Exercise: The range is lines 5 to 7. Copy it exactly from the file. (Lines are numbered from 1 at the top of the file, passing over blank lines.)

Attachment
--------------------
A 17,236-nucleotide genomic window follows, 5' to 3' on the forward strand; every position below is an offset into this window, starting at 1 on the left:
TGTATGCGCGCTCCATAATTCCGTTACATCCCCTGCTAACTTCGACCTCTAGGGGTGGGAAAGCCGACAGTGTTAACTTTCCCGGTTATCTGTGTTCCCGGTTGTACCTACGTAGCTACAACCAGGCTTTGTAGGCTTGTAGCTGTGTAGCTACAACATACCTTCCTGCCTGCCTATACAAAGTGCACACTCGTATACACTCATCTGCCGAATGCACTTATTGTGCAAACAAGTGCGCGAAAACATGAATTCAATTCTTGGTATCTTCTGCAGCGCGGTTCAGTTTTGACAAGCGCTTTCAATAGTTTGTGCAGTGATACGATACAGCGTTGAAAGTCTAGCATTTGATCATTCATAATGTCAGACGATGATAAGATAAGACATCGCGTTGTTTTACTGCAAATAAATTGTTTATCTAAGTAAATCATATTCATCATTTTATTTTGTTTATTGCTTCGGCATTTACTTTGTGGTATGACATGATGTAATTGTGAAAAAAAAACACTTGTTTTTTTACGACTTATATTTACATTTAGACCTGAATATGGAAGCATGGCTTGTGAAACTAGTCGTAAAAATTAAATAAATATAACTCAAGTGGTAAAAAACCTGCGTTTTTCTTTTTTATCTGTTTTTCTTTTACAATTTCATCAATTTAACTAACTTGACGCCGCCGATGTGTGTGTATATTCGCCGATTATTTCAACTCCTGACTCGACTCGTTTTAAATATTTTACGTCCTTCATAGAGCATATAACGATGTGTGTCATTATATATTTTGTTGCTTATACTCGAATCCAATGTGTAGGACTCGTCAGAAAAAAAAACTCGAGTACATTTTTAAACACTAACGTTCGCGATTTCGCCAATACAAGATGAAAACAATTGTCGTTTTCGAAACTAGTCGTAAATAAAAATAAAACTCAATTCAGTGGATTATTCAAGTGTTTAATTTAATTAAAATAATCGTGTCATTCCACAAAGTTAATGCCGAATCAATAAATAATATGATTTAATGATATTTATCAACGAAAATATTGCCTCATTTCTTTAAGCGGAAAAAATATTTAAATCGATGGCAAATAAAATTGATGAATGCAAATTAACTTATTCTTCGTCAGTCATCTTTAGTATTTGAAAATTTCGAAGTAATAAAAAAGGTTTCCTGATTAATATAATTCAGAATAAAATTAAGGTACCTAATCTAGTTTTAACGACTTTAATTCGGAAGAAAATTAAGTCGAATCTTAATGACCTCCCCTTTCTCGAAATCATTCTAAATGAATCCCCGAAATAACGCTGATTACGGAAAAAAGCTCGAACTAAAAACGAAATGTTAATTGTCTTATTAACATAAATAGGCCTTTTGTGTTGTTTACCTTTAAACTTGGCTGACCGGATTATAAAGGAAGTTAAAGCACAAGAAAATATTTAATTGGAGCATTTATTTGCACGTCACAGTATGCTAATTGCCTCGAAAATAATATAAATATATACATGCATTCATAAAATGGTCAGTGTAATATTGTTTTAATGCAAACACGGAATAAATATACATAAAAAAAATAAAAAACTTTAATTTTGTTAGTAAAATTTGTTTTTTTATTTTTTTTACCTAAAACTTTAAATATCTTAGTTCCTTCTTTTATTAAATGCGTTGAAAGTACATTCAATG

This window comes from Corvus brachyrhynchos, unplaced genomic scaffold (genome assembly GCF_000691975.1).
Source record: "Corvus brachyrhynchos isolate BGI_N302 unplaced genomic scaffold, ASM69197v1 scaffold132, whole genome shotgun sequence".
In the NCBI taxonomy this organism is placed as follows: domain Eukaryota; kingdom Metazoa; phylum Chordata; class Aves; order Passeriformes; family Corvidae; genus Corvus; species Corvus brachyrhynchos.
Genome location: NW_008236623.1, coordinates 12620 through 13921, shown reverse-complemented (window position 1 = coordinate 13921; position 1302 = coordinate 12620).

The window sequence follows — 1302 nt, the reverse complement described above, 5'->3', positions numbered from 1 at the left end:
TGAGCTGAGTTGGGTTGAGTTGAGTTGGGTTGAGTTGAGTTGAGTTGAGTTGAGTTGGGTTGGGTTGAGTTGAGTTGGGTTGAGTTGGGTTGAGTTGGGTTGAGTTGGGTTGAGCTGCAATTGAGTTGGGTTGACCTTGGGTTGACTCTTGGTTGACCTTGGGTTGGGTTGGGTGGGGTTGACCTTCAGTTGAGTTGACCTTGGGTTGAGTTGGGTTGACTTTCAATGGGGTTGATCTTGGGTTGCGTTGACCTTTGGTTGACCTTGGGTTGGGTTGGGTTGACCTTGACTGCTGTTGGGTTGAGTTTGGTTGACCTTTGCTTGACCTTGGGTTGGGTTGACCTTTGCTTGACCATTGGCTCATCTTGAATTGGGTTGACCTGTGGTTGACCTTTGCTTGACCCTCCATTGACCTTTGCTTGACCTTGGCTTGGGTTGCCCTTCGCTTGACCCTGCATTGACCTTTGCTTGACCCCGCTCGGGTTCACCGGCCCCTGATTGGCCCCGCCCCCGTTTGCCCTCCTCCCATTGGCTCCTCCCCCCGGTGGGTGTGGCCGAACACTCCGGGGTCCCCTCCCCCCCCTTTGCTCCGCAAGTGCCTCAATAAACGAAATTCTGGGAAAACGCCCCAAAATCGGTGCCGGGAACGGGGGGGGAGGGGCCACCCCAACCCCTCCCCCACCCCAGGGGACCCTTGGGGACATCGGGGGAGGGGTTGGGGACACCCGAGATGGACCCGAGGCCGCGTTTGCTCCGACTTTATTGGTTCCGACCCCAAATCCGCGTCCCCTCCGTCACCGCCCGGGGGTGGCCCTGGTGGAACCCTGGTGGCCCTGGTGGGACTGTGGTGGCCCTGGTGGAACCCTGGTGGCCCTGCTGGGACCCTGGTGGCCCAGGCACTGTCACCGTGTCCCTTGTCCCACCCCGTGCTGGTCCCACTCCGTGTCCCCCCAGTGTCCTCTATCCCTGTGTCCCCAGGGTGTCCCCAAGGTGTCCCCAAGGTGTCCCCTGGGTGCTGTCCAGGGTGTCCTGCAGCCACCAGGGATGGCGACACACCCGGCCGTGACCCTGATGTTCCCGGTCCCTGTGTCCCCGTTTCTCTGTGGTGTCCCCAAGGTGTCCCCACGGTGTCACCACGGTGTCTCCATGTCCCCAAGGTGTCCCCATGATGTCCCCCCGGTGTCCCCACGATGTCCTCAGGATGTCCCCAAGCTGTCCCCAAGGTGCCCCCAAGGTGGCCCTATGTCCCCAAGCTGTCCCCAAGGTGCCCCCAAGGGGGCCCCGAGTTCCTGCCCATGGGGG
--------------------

In the NCBI taxonomy this organism is placed as follows: domain Eukaryota; kingdom Metazoa; phylum Chordata; class Aves; order Passeriformes; family Corvidae; genus Corvus; species Corvus brachyrhynchos.
Genome location: NW_008236623.1, coordinates 12620 through 13921, shown reverse-complemented (window position 1 = coordinate 13921; position 1302 = coordinate 12620).

The window sequence follows — 1302 nt, the reverse complement described above, 5'->3', positions numbered from 1 at the left end: